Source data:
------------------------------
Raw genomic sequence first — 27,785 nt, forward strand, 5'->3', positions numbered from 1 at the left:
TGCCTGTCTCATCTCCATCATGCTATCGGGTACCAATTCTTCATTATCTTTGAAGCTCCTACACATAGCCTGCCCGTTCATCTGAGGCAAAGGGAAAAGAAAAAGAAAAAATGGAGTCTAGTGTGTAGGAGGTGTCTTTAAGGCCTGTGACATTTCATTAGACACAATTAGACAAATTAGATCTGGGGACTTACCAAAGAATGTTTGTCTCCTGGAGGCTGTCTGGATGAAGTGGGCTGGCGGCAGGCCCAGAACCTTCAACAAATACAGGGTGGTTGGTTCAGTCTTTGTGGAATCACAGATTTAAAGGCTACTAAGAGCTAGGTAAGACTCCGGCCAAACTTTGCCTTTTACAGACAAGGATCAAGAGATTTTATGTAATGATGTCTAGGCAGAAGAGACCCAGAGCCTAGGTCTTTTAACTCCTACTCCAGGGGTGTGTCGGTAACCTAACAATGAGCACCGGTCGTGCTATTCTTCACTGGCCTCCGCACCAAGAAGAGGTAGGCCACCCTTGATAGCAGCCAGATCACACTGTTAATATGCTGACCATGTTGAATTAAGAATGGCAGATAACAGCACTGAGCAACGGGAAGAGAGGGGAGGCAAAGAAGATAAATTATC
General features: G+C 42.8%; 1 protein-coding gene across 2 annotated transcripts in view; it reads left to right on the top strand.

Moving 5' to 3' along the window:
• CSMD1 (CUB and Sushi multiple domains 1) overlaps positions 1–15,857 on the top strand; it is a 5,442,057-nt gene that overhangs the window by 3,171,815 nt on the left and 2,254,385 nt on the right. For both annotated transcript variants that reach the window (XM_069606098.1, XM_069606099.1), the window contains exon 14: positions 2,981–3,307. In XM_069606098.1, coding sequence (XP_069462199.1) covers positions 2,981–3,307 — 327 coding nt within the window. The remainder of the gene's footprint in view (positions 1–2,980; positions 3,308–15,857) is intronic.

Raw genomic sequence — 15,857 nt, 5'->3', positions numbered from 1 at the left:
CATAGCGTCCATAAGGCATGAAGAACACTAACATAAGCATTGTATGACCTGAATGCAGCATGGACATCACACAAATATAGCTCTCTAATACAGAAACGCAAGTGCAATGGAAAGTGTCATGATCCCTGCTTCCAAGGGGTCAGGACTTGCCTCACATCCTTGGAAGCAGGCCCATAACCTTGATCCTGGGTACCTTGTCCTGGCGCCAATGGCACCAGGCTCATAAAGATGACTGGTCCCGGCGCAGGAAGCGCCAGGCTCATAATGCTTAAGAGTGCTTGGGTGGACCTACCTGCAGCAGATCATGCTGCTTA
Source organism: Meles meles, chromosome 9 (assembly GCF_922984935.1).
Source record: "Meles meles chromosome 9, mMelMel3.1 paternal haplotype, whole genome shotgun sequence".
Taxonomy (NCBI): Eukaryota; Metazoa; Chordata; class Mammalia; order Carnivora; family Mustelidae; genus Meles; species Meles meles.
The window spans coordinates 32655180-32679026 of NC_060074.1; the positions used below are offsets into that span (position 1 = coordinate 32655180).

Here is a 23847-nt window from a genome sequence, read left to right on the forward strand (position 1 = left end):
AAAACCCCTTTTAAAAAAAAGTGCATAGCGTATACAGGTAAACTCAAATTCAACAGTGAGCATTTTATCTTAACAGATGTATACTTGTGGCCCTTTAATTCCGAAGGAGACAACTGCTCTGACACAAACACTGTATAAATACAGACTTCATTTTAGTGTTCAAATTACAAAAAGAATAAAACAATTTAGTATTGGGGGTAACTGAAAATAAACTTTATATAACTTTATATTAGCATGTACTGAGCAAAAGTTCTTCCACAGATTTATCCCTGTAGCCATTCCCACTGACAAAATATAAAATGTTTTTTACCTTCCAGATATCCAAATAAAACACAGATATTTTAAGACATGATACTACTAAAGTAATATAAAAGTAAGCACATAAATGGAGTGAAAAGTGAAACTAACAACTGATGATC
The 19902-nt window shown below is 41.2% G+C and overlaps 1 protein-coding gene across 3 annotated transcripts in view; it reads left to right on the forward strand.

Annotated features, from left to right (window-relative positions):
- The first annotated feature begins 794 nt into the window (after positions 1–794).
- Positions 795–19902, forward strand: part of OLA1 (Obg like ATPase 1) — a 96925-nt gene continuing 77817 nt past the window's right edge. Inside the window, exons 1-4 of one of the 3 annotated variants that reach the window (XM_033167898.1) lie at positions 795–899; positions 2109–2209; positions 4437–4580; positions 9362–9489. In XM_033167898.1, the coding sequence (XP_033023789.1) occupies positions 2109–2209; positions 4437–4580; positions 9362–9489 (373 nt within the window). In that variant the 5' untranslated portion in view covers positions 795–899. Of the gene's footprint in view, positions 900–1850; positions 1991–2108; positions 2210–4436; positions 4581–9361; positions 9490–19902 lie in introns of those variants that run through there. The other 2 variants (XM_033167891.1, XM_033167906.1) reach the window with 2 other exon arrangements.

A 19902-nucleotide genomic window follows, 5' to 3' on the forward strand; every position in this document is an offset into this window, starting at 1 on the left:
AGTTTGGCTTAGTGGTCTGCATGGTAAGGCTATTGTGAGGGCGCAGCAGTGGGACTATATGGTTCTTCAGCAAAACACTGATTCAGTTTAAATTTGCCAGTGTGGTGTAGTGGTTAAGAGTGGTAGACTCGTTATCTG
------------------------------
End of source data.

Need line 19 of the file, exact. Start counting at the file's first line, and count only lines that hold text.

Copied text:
AGTTTGGCTTAGTGGTCTGCATGGTAAGGCTATTGTGAGGGCGCAGCAGTGGGACTATATGGTTCTTCAGCAAAACACTGATTCAGTTTAAATTTGCCAGTGTGGTGTAGTGGTTAAGAGTGGTAGACTCGTTATCTG